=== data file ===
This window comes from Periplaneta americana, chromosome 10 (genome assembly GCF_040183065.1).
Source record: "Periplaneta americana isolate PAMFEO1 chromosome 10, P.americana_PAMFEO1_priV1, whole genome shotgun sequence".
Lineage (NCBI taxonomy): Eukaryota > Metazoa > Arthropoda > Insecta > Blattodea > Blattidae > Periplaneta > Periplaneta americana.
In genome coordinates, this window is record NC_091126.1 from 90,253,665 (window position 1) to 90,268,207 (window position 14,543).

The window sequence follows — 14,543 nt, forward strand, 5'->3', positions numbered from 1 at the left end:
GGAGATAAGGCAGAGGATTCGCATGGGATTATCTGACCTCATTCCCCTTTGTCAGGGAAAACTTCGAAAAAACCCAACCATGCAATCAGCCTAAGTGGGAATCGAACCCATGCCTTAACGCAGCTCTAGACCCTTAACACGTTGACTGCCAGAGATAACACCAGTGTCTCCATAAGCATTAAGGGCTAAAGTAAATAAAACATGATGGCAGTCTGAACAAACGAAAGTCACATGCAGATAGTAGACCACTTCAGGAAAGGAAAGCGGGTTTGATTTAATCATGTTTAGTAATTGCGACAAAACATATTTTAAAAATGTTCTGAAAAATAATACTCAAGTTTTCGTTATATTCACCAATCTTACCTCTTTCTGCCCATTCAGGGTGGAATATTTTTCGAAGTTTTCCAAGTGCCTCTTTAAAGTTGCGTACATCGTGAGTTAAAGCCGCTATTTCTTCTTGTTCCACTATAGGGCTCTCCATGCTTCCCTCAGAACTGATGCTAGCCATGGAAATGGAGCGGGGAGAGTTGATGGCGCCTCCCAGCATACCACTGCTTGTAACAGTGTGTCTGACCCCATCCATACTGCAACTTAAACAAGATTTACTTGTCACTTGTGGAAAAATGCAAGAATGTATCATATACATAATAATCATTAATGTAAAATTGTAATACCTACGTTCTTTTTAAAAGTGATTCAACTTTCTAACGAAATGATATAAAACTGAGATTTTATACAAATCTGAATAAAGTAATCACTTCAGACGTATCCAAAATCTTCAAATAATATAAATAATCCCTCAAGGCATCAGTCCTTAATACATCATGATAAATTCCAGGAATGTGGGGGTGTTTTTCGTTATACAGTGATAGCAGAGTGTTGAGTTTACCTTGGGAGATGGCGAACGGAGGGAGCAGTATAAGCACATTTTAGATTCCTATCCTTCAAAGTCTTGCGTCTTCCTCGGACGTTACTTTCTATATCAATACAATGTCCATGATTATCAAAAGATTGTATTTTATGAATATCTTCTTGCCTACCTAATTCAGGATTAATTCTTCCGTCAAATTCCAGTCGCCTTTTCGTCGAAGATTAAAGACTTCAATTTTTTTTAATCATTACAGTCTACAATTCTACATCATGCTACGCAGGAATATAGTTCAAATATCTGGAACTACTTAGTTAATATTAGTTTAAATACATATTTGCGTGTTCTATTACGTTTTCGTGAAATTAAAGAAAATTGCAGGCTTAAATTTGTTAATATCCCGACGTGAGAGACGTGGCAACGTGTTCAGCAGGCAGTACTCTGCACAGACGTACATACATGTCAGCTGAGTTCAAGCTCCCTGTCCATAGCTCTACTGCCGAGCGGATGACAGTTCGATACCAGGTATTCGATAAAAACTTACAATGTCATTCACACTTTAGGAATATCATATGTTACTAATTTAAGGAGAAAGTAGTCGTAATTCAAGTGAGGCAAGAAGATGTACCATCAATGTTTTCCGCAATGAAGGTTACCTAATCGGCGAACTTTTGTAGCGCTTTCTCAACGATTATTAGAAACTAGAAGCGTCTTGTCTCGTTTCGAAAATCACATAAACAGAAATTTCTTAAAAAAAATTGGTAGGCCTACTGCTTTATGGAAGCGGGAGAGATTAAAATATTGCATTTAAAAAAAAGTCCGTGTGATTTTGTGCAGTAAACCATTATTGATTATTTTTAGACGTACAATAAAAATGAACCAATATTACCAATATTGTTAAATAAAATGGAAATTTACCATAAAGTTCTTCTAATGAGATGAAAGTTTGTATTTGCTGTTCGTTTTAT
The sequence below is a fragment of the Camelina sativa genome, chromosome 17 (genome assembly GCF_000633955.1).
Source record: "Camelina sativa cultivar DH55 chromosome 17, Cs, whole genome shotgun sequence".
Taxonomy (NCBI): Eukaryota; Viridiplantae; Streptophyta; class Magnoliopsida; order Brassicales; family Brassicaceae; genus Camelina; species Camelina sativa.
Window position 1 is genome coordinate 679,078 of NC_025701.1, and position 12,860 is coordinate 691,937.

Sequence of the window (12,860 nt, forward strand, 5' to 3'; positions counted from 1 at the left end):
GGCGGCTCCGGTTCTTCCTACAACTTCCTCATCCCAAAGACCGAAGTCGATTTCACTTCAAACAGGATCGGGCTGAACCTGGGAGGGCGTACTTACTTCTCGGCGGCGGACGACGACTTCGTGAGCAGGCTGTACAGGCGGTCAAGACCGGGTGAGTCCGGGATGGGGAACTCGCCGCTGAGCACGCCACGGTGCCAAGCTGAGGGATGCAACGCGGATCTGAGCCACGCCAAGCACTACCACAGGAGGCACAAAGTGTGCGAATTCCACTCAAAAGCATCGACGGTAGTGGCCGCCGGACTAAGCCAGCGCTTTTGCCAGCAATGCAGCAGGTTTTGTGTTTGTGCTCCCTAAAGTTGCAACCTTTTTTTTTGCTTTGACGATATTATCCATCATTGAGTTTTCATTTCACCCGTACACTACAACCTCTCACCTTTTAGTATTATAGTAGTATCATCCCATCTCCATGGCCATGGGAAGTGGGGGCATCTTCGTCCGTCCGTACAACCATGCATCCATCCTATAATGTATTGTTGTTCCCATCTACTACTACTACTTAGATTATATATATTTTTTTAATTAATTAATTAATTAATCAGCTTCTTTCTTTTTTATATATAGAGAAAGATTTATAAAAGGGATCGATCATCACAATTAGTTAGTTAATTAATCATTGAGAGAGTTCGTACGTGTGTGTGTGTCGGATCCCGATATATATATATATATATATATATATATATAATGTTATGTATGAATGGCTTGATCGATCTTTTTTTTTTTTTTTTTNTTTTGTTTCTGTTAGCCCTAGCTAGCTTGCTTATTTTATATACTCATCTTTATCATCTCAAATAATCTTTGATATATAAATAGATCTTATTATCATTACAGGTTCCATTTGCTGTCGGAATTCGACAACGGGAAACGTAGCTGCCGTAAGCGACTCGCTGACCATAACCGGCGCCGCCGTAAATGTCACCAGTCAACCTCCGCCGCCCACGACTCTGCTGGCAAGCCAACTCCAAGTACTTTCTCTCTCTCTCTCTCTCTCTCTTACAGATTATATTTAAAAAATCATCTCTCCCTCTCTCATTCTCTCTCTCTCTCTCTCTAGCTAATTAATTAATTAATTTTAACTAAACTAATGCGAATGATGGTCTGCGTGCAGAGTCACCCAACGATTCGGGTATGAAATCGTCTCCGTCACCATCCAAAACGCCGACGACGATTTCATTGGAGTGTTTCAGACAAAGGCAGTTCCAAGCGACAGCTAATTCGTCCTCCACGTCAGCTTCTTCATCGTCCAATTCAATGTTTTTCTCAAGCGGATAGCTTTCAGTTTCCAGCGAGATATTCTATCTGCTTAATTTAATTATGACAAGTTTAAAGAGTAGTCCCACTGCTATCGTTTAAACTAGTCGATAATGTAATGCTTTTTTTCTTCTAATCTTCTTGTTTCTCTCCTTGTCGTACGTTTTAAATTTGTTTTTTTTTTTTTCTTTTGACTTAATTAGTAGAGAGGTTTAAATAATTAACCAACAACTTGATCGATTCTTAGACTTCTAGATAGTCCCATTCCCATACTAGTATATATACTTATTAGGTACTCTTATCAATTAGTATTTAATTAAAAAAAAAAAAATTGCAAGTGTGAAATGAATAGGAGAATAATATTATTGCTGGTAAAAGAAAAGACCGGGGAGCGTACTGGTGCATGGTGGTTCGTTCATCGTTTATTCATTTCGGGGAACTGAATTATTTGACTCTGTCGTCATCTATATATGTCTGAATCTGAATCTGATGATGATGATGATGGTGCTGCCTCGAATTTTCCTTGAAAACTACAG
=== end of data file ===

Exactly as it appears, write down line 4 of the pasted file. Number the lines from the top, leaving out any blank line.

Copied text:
In genome coordinates, this window is record NC_091126.1 from 90,253,665 (window position 1) to 90,268,207 (window position 14,543).